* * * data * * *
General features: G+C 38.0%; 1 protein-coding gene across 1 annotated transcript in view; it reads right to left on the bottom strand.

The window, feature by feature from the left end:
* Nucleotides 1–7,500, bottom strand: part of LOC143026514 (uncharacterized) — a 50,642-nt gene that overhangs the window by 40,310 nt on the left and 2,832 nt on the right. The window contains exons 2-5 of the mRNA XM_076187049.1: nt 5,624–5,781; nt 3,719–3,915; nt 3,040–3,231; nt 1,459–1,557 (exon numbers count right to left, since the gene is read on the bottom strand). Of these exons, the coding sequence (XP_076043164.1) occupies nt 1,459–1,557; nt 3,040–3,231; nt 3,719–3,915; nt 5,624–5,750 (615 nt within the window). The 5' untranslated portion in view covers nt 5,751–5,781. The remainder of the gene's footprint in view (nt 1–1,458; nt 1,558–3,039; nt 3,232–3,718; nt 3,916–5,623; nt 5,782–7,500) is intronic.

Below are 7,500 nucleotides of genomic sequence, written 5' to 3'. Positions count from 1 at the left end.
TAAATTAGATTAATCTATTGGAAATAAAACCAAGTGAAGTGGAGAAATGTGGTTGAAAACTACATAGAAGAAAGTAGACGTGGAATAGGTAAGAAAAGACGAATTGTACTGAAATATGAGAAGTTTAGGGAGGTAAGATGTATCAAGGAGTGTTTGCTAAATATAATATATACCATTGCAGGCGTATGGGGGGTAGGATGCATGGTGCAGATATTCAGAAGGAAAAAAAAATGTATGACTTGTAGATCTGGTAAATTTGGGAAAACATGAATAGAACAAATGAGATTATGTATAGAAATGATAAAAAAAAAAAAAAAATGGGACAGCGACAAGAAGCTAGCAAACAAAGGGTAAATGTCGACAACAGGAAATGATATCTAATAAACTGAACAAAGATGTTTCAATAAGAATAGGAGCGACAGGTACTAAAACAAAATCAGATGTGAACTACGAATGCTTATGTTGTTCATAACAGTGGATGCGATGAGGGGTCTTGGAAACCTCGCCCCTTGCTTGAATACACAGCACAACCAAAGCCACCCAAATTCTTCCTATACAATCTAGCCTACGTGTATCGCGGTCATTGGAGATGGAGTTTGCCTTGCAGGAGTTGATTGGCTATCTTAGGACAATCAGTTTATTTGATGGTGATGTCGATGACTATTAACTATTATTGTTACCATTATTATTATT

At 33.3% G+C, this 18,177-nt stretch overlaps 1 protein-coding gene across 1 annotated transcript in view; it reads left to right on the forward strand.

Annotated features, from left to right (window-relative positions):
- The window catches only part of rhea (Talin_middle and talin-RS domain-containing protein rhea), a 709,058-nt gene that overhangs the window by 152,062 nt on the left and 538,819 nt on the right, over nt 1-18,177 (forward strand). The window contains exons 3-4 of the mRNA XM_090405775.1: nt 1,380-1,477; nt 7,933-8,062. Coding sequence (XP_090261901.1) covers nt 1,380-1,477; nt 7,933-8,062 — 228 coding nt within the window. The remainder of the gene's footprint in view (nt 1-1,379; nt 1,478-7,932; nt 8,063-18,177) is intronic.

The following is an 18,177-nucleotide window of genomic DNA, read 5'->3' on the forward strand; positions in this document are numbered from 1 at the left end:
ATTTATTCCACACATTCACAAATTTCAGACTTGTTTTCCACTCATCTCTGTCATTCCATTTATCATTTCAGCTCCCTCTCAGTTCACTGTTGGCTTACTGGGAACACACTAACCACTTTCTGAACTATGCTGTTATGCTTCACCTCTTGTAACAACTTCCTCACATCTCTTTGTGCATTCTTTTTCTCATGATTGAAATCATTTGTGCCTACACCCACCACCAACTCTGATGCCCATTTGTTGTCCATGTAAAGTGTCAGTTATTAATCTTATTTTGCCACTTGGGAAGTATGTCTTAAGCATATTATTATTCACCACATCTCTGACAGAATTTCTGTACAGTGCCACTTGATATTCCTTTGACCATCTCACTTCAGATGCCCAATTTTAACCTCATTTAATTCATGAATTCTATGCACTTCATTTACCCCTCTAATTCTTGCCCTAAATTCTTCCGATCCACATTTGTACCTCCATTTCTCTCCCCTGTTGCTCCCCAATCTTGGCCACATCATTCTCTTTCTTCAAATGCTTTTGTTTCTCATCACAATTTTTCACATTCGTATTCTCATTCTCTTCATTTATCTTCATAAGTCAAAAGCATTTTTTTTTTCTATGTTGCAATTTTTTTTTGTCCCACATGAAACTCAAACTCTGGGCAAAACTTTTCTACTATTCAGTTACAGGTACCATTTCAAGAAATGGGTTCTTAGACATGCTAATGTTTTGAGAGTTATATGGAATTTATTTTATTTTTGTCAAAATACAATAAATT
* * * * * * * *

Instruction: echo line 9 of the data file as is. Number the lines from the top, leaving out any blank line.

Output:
The following is an 18,177-nucleotide window of genomic DNA, read 5'->3' on the forward strand; positions in this document are numbered from 1 at the left end: